or Connect
EpicSki › The Barking Bear Forums › On the Snow (Skiing Forums) › General Skiing Discussion › Tuning - Wintersteiger vs. hand tuning
New Posts  All Forums:Forum Nav:

Tuning - Wintersteiger vs. hand tuning - Page 3

post #61 of 81
What is your point then?

A tune in the East is more important then on the West regardless of the skiers ability.

An expert on pencil skis with rounded edges would not have a fun time going down a steep icey run.

No amount of feathering would help.
post #62 of 81
Quote:
Originally Posted by Nightingale
A good Western skier who skis 50+ days a year could pick up a pair of straight skis at a thrift store in Denver, go to his local mountain and SHRED the Eastern tourist on his $1000 skis with the $100 tune..
Likely.

Quote:
Originally Posted by Scalce
Have that Western skier come to the East Coast and try that.
Why the hell would the Western skier want to ski the Ice Coast?

Quote:
Originally Posted by Scalce
What is your point then?

A tune in the East is more important then on the West regardless of the skiers ability.

An expert on pencil skis with rounded edges would not have a fun time going down a steep icey run.
I agree 100%!

-------------

The point is that it's not the cureall. It matters a lot for some conditions and types of skiing and not at all for other conditions and types of skiing.

There is more to skiing than the rigid "even beginners need the 0.98297deg edge bevel" technical dorked attitude that gave skiing a bad image for so long and still persists to drive new snowsliders to choose boarding over skiing. If that wasn't bad enough, we have a shameless egotistical self promoting technical dork... no... that's not nice... a Ski Surgeon.... who won't admit to his own motives or that his type drives Little Johnny to choose knuckledragging over skiing.

People should know that there is more out there to do in the lifestyle of skiing and it is within their reach! That is what growing the sport is all about.

What else do you think I get out of this (other than the privelage to read Atomic's and SkiDoc's posts, which, despite what you might think, put a smile on my face)?
post #63 of 81

Ski Doc knows his stuff

Quote:
Originally Posted by Summit
I don't care what other people think about me, especially on the internet. Why are you all worked up, honeybuns?

I can tell that either you haven't skied non-boilerplate or you are intentionally bullshitting about the importance of tuning because it's your profession.
Jeez, I thought I was the only one bomb-throwing on this forum. However, I must say Summit is wrong in his attack on Ski Doc. I talked to Ski Doc back when he was at Volkl. His advice on ski selection (model and length) and tuning (bevel angles) led to my first Nastar gold medal and my wife's improvement from beginner to strong intermediate. Having had a brand new pair of skis ruined in one tune, I think having a competent professional handling my skis is paramount. My P50 GC Racing Stocks are going to PTC!!!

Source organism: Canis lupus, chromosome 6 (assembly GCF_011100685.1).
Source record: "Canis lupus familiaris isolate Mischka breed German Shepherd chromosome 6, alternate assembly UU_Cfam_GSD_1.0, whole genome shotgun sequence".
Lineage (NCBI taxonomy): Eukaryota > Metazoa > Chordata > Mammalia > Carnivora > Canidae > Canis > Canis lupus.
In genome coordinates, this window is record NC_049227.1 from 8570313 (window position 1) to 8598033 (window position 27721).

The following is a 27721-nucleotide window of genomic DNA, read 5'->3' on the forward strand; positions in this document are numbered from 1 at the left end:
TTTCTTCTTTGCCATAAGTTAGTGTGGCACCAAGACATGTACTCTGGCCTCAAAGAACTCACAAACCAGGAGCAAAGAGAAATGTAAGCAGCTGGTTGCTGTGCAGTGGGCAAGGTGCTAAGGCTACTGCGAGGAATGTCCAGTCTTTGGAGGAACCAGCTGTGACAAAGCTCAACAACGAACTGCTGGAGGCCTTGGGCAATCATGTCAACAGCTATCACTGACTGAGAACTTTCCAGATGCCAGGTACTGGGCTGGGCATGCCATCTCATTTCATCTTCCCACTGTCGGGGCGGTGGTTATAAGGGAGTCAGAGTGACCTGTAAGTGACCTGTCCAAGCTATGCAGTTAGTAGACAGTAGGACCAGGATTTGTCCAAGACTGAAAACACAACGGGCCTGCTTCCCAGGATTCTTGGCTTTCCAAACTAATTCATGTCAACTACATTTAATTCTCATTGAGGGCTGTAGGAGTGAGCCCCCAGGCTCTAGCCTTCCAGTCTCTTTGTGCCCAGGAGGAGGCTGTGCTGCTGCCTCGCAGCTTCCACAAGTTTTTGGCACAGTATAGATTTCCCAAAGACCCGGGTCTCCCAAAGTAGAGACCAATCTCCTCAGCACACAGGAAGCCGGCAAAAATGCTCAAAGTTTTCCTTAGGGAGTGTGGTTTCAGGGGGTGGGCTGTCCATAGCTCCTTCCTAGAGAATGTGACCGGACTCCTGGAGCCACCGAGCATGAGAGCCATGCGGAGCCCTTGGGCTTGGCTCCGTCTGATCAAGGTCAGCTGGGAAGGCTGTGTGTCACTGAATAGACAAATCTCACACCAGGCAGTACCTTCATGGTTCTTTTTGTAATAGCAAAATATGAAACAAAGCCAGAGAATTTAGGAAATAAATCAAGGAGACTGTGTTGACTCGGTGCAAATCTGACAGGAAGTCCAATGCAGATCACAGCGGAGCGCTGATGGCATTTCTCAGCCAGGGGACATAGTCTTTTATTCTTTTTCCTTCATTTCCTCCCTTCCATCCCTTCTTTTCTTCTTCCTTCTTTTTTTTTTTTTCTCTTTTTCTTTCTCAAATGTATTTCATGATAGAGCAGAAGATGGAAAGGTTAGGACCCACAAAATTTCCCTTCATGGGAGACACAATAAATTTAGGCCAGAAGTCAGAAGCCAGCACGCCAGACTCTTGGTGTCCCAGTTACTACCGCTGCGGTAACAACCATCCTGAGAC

Quote:
Originally Posted by Summit
Global warming? Nuclear war will happen first... then we get nuclear winter: year round skiing, super dumps, and snow that glows in the dark for night skiing.
Ok, I agree with you on this point, Summit. I've read that the technology for synthetic snow production at 40 - 50 degrees F is already a reality. Right now, it's just too expensive to be feasible, but so were calculators in the 70s. Technology always seems to pull us through as long as ObL doesn't get us first.
post #64 of 81
Quote:
Originally Posted by jjdow
His advice on ski selection (model and length) and tuning (bevel angles) led to my first Nastar gold medal ... My P50 GC Racing Stocks are going to PTC!!!
Are you sure your racing ability didn't play some part in that?

Nobody disputes the importance of ski and tune to racers. Nobody disputes that a dope smoking trust funder can burn an edge or stone grind out your edges or bases in mere seconds. Nobody disputes that Volkl absolutely rules.

Is it valid to equate ski tuners with open heart surgeons? I'd say that might just be a disputable point...
post #65 of 81
Quote:
Originally Posted by Summit
Are you sure your racing ability didn't play some part in that?

Nobody disputes the importance of ski and tune to racers. Nobody disputes that a dope smoking trust funder can burn an edge or stone grind out your edges or bases in mere seconds. Nobody disputes that Volkl absolutely rules.

Is it valid to equate ski tuners with open heart surgeons? I'd say that might just be a disputable point...
Maybe, but his advice gave me the perfect ski and size to maximize my ability in the gates. I think a good tune is extremely important for racing and a necessity for skiing in New England. For my non-race skis (well, they are still racing skis, just not Race Stock), I usually get a tune every ten ski days and touch up my bases and edges with SkiVisions tools. I wax using a Hertel roller/iron after every ski day.